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Android vs. iPhone for Mobile Security

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To some extent comparing Android and Apple in this regard is misleading. Android OS is software, designed to run on a multitude of compliant, but separate, hardware. iOS is both the software and the hardware of the iPhone. The two are inseparable. This difference cannot be overstated and its ramifications are what truly separates Apple from other computer corporations, for better and worse.

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Android vs. iPhone for Mobile Security

  1. 1. Android vs. iPhone for Mobile Security
  2. 2. Operating Systems iOS only runs on Apple hardware, and this proprietary pairing has always helped Apple tighten up their systems more than open vendors. Android OS runs on many different types of hardware, each with its own security profile. A security-conscious person may investigate this before buying an Android, but most people would not.
  3. 3. There are more malware threats written for Android devices than iOS devices.
  4. 4. Data Wipe iPhone offers the Erase Data feature, which wipes the device after 10 consecutive unsuccessful passcode attempts. Apps exist for Android devices which can do the same thing, but Apple’s integration of this security measure into its operating system speaks to their consideration of security as a primary need and doesn’t rely on third party developers to update or patch an app.
  5. 5. Malware Threats There are more malware threats written for Android devices than iOS devices. By sheer quantity, iOS is less likely to have a vulnerability. However, rare vulnerabilities do exist for iOS and its apps, and just one can wreak havoc if successfully exploited.
  6. 6. App Security Apple has always vetted the software it allowed into its store fairly carefully compared to Android, which improves quality across the board. However, many vulnerabilities occur through misconfiguration or bad code and won’t always be caught by a QA center processing thousands of apps a day.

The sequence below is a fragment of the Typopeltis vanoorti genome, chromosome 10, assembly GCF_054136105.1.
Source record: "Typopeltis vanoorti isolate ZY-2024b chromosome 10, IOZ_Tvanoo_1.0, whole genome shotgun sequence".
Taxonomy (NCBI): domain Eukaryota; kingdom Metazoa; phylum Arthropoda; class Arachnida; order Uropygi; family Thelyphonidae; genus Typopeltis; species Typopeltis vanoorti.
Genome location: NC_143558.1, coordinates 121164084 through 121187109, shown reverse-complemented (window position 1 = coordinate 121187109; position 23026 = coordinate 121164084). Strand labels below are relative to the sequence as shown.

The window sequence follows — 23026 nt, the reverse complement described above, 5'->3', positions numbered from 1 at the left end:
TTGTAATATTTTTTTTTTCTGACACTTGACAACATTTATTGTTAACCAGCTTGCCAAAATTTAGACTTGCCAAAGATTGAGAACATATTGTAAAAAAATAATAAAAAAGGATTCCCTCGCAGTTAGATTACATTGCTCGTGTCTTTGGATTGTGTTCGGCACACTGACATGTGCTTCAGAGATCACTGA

7. 7. Versioning Android OS is currently on version 6.0.1, which was released in October of 2015. It’ s had regular updates about every year, usually at a major version level. The latest iOS version, 9.3.2 came out in May of this year. Both teams regularly update their product at the patch level and major releases tend to coincide with hardware cycles, almost yearly. Look for faster OS releases as the need to adapt increases with new technology.
  8. 8. CSTAR Apple.com and Android.com both have great external security presences, with scores of 877. They take security seriously on the perimeter and implement common mechanisms to prevent vulnerabilities.
  9. 9. Encryption During the Apple/FBI encryption battle, much was made about whether an Android phone would have made any difference. Google made it clear that their open encryption, like Apple’s, prevents even Google from snooping Android devices. Both platforms use strong encryption and both companies consider user privacy a crucial business asset.
  10. 10. Much of Apple’s edge over Android for security comes at a cost: Apple gatekeeping what apps are available, the proprietary relationship between hardware and software, much more “black boxed” to end users (unless jailbroken) than other devices, and a high price tag that immediately puts it out of reach for many people. Their reputation for innovation and being “elite” often puts them in charge of the way people use their phones to a greater extent than even a more popular solution like Android. Black Boxed
  11. 11. Android is crushing Apple in the market and will continue to do so for the foreseeable future.
  12. 12. But to some extent comparing Android and Apple in this regard is misleading. Android OS is software, designed to run on a multitude of compliant, but separate, hardware. iOS is both the software and the hardware of the iPhone. The two are inseparable. This difference cannot be overstated and its ramifications are what truly separates Apple from other computer corporations, for better and worse. More malware will continue to target Android

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